The original Doom was a carnival of overstatement. There’s the ludicrous premise: Martian moons invaded by demons. There’s the silent protagonist: a buzz-cut, space marine who sprints hyperactively through monotone corridors, firing shotgun rounds into the faces of occult-ish monsters.
Gore, guns and braggadocio. This trio of male power fantasies helped to define and, arguably, tar, an entire medium. Regardless, the game, made by a group of friends who first met in a lake-house in sweltering Louisiana, was widely celebrated. Doom made millionaires of its young designers, a group that included the wunderkind programmer John Carmack.
A writer for the British video game magazine Edge wasn’t quite so enamoured, however. In his now famous review, he praised Doom as a technical masterpiece, but bemoaned the monotony of its barbarism.
Nevertheless, it was a “what if” that has, with time, hardened into fact. Increasingly, video game designers are attempting to elevate the base act of shooting-the-other-guy-before-he-shoots-you with twists and adornments, setting their games on contemporary battlefields, pocked not only with artillery fire, but also mournful soliloquies. The relationship between player and fodder has blossomed too. First, Pokémon allowed you to tame the monsters. Then last year’s Undertale allowed you, finally, to befriend them.
Enter 2016’s Doom, a game devoid of moral complexity. We’re back to shooting hell-spawn, not militants. And they come from Mars, not Afghanistan. Gone too are the now-standard embellishments and interruptions of the first-person shooter. This is a game designed to be played molto allegro; Run isn’t a toggle on the keyboard – it’s the default pace. The same button used to haymaker an enemy is used to interact with the scenery. It matters not whether you’re punching the head off a nether-demon or punching the call button on an elevator.
The object of the game remains as direct as in 1993: shoot everything that moves and keep moving. The designers of 2001’s Halo, a variation of the blueprint laid down by the original Doom, talked about the all-important 30-second loop of play, a sequence of actions so pleasurable that a player would not tire of its repetition over the course of a game. 2016’s Doom borrows the concept. Its loop is a delicious one-two suckerpunch: a blast with a gun that causes your enemy to stagger, signifying its vulnerability to a melee attack. Strike during this window and the demon will explode in a shower of health-restoring items. It’s an ingenious piece of design. When your character’s health dips you must charge, counterintuitively, toward peril, instead of away from it, ensuring tension is constantly ramped and maintained.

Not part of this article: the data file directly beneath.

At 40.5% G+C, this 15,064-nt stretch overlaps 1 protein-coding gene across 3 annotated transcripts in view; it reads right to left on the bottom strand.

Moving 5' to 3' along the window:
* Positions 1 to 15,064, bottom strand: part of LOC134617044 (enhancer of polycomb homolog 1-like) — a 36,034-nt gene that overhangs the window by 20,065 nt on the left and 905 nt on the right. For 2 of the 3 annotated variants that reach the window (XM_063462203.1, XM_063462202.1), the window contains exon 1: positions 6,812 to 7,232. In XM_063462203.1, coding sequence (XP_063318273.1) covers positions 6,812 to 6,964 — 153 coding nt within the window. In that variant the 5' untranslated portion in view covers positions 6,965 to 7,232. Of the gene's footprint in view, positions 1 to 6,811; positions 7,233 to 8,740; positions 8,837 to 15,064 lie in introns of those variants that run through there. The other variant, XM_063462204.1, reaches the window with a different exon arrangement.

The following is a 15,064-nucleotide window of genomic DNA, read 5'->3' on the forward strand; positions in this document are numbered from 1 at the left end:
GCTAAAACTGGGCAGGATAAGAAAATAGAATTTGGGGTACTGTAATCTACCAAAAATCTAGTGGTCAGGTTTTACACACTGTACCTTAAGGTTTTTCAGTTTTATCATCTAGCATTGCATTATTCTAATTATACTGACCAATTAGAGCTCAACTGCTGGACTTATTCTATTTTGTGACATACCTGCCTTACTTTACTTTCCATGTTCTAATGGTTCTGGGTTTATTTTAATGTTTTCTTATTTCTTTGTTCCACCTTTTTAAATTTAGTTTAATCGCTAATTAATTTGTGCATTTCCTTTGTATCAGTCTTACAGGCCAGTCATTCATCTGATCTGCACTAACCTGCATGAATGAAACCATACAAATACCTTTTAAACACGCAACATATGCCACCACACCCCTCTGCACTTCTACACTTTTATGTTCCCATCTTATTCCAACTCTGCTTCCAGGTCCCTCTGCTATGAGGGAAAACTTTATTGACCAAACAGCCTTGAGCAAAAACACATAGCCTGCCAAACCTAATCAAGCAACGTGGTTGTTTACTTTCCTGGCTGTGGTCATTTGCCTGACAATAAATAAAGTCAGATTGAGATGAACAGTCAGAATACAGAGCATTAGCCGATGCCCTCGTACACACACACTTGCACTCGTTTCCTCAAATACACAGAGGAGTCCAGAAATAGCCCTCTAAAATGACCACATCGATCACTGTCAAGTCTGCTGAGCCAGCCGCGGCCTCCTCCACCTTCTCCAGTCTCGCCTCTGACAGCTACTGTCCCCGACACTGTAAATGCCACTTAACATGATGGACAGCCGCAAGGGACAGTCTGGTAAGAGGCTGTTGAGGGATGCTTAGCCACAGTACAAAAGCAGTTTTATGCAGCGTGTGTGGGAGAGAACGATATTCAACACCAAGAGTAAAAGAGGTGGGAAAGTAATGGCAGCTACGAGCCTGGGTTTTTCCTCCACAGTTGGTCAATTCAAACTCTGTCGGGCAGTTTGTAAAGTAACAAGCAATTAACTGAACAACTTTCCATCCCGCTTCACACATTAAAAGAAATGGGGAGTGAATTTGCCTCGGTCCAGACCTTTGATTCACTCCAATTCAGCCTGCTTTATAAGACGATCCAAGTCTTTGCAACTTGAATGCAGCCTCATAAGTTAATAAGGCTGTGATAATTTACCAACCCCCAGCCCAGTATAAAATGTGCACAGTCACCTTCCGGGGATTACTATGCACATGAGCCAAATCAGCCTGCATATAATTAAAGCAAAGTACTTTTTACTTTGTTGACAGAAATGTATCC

New Doom isn’t entirely immune to contemporary game design fashions. But while you now pluck upgrades for your spacesuit from the dead bodies of fallen marines, and while each of the guns you harvest can be modified to suit your play style, the emphasis is on snippy decision-making. You rarely get bogged down in workshop tinkering. Exploration, however, is another matter. As with the original Doom, and its forebear, Wolfenstein 3D, the Martian space stations are riddled with secret platforms and passageways.
The secret-hunting threatens to undermine the forward-march urgency of the action, but it’s a low level conflict in the game’s fundamental design. Besides, even if you choose not to go searching for bonus trinkets, you’ll still need to build up a mental map of each level, as you’ll often need to backtrack to previously unnavigable places once you’ve found the requisite keycard. Beneath the monotony of the dingy corridors, identikit jaw-flapping monsters and endless lava streams, the game routinely offers a masterclass in level design.
Doom’s muscular campaign is its strongest asset, but there is some joy to be had in its fidgety multiplayer mode (although this, bizarrely, requires the console game to reboot each time you wish to play online). Undeniably, Doom’s simple-minded straightforwardness has a refreshing appeal in 2016. The crudeness and simplicity of its structure is juxtaposed with the refinement of its systems.